Leslie Davis (Rocky), meanwhile, follows another stereotypical route that allows Loeb to shatter some of them and examine them more closely. Davis goes into the movies as an action star, befitting his role as the rather dull muscle of the Challengers. He makes a lot of money and then has a torrid affair with Corinna Stark, someone I don’t know but who apparently has some history with the Challengers. He goes on a whirlwind world tour with Corinna, but, not surprisingly, loses all his money and Corinna herself, who’s only sleeping with him because he’s rich. Davis also spirals downward, into alcoholism instead of killing, but his story is perhaps the most interesting, since most people can relate to it. He doesn’t want to admit he has a problem, even after he has lost everything, because, as he points out, he was a Challenger of the Unknown – a hero. He can’t understand how a hero can have such a pedestrian problem as alcoholism. Only by confronting that particular demon can Leslie begin the climb back. His is a poignant problem, because Kyle only seeks greater consciousness, while Matthew simply has to overcome his bloodlust. These are worthy pursuits, but Leslie is fighting for his soul, more so than even Matthew, languishing in prison. Leslie believes that he is not worthy of anything, not his hero status, his money, and his woman. He believes this because if he shows weakness in any way, then he is unworthy. Only when he accepts that a person can show weakness but still be a hero is he ready to move on. All of these men have to go through these transitions in order to confront N’zrath, when their new knowledge of internal demons helps them defeat the external demon.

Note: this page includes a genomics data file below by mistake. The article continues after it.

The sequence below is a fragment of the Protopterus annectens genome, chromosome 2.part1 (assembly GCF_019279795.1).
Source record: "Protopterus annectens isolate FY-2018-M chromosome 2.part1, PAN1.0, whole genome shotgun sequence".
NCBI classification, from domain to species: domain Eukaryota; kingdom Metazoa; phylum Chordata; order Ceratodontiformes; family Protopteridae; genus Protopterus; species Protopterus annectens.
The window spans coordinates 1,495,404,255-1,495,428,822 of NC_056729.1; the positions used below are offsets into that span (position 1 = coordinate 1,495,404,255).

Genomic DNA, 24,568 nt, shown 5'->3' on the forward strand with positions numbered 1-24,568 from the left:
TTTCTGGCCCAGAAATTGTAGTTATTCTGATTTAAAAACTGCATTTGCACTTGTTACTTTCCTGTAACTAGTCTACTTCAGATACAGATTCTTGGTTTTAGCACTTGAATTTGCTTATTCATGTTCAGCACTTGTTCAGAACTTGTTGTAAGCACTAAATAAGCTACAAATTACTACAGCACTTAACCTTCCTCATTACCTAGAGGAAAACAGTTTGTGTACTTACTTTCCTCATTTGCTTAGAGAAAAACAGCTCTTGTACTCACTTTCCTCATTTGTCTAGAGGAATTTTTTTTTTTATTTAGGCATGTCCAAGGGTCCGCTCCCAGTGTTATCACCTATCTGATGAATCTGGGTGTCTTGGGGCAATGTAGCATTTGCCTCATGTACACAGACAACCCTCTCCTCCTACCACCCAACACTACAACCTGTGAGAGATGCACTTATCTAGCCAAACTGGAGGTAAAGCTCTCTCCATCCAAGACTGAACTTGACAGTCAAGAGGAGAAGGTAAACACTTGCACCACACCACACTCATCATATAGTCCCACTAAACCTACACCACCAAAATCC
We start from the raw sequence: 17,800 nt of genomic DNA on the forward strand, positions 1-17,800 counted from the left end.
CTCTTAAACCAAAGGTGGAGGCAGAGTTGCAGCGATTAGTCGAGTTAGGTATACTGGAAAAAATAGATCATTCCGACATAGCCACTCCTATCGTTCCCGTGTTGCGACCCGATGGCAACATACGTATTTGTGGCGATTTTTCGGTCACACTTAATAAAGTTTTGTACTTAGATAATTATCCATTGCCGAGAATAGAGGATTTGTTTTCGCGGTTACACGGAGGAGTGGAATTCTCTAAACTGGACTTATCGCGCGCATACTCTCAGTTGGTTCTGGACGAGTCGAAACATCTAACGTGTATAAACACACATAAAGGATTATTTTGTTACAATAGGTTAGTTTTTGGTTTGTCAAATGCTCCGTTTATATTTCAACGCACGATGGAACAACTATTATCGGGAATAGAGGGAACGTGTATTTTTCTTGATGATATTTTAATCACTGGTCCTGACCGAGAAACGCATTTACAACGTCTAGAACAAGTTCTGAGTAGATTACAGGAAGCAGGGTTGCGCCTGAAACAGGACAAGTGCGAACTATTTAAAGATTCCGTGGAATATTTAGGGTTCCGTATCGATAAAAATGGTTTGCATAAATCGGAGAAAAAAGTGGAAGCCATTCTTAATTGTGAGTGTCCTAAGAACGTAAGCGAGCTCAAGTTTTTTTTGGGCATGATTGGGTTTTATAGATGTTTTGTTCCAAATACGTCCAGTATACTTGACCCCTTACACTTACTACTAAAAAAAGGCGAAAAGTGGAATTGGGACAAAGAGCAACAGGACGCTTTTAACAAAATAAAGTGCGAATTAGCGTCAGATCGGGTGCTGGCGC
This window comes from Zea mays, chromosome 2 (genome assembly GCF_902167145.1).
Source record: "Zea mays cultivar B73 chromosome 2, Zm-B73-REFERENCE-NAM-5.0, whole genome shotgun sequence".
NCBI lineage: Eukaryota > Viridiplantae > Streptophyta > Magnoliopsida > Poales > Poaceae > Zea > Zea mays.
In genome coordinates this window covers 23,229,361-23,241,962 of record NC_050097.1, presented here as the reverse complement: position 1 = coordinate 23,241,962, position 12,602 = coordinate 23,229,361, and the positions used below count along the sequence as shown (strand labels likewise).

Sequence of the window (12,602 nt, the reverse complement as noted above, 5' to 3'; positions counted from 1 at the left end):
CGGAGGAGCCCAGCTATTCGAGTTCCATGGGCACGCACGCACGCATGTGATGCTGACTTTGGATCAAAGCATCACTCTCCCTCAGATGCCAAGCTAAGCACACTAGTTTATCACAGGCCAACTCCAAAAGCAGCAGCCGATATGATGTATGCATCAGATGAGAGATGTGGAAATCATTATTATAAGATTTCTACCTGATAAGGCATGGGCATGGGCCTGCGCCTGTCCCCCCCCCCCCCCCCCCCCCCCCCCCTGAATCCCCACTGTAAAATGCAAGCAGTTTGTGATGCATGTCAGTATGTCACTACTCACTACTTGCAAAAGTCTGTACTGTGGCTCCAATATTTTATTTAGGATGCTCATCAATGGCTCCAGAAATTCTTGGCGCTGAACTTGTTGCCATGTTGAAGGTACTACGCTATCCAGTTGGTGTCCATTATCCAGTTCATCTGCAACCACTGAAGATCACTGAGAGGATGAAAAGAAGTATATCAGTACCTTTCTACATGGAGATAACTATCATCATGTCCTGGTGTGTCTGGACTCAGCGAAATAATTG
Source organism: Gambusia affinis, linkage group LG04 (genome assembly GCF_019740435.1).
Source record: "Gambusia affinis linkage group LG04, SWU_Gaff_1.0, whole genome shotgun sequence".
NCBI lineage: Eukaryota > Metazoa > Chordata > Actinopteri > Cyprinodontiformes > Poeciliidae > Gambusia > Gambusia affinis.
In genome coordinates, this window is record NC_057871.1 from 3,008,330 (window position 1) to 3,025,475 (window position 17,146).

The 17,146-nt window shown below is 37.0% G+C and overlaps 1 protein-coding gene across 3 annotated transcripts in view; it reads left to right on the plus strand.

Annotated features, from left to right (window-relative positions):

Loeb doesn’t limit himself to the journeys that these men make, either. The narrative, of course, is always present, as N’zrath unleashes anger and destruction on the world. However, there’s another story winding its way through the series, and this is the story of the media and how it shapes public perception. In recent years, it has become more common to show how superheroes would be perceived by the media of the country – think X-Force/X-Statix and The Authority – but Loeb did it, and did it well, years ago, before it became a staple. The Challengers are celebrities at the beginning of the series, with their own media liaison – Harold Moffet, a writer for the tabloid Tattletale. Moffet becomes the Everyman in the story, trying to decipher what has happened to the Challengers after their trial and why the world is acting a little askew. He’s a jerk and an opportunist, but he also has a story arc to follow, as he begins to realize that a reporter sometimes has to get involved in the action instead of simply reporting it. His part in the story allows us to see the media obsession with the Challengers – in the first issue, we see Challengerville, which has grown up around Challenger Mountain and is wholly dependent on the Challengers for its livelihood. This is interesting, because Loeb leaves us to wonder, as we see the townspeople testify at the Challengers’ murder trial, whether they truly see the Challengers as heroes or whether they just see them as cash cows. In today’s America, Loeb is telling us, the concept of a “selfless” hero is outdated – it’s all about how you can make money, either by selling your story itself or by selling tchotskes with the Challenger name emblazoned all over them (we see action figures – naturally – and lunch boxes and Challenger soda, among other things). Loeb sets out to skewer that notion, but it’s never completely resolved, even after the Challengers have made their voyages of discovery and grown up a little. Moffet remains a jerk, for the most part, but he also realizes that as a journalist, he has a unique perspective on events and can use his contacts and knowledge to decipher them. He is able to piece together the disparate stories about disasters all over the world into a coherent narrative, one that points to an even greater disaster to come – N’zrath. He is also able to discover who blew up Challenger Mountain and what his role in the grand scheme of it all is. Moffet is necessary to ground the remaining Challengers and provide them with a focus after they return from their varied voyages of discovery, and he also becomes a crucial part of the finale. Tied into the media’s obsession with the Challengers is the desire for fame. Moffet is famous, to a degree, but he wants more fame, and gets angry when he can’t sell his story to any of the top newspapers. The trial issue, #2, shows this theme most clearly, as the Federal Prosecutor thinks to herself how the trial could get her noticed for a Supreme Court nomination, while Moffet lords over Clark Kent because he’s going to be on television and poor Clark is just a print reporter. The witnesses at the trial all owe their lives and livelihoods to the Challengers, and they enjoy the small amount of fame that comes from living and working in Challengerville. No one can escape this, and even some of the disasters that occur when N’zrath begins his plot to conquer the world reek of a desire to be, at least for a few short minutes, famous. The Challengers themselves are not immune to this – Leslie becomes an actor, after all, and they all were “heroes” at one point, even though they had no powers. By sending them on their respective journeys of discovery, Loeb makes them move beyond that craving for fame and understand the true importance to life.